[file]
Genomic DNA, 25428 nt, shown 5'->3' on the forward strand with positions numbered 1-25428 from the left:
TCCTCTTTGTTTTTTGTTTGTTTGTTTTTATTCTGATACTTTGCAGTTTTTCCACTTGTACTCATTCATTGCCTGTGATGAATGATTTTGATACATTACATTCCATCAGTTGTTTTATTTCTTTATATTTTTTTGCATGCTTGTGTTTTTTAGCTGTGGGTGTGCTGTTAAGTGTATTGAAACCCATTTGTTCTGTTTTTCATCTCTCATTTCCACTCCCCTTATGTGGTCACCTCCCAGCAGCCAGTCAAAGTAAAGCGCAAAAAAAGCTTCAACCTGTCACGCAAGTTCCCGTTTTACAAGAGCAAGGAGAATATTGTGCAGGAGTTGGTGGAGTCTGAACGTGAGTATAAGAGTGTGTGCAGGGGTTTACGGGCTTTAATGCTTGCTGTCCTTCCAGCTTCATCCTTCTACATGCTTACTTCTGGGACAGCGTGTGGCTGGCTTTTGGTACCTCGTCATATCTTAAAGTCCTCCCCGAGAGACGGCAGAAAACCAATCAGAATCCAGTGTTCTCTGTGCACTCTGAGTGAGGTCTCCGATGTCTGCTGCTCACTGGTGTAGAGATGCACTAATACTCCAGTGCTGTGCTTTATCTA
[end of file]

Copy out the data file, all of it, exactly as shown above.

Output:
Genomic DNA, 25428 nt, shown 5'->3' on the forward strand with positions numbered 1-25428 from the left:
TCCTCTTTGTTTTTTGTTTGTTTGTTTTTATTCTGATACTTTGCAGTTTTTCCACTTGTACTCATTCATTGCCTGTGATGAATGATTTTGATACATTACATTCCATCAGTTGTTTTATTTCTTTATATTTTTTTGCATGCTTGTGTTTTTTAGCTGTGGGTGTGCTGTTAAGTGTATTGAAACCCATTTGTTCTGTTTTTCATCTCTCATTTCCACTCCCCTTATGTGGTCACCTCCCAGCAGCCAGTCAAAGTAAAGCGCAAAAAAAGCTTCAACCTGTCACGCAAGTTCCCGTTTTACAAGAGCAAGGAGAATATTGTGCAGGAGTTGGTGGAGTCTGAACGTGAGTATAAGAGTGTGTGCAGGGGTTTACGGGCTTTAATGCTTGCTGTCCTTCCAGCTTCATCCTTCTACATGCTTACTTCTGGGACAGCGTGTGGCTGGCTTTTGGTACCTCGTCATATCTTAAAGTCCTCCCCGAGAGACGGCAGAAAACCAATCAGAATCCAGTGTTCTCTGTGCACTCTGAGTGAGGTCTCCGATGTCTGCTGCTCACTGGTGTAGAGATGCACTAATACTCCAGTGCTGTGCTTTATCTA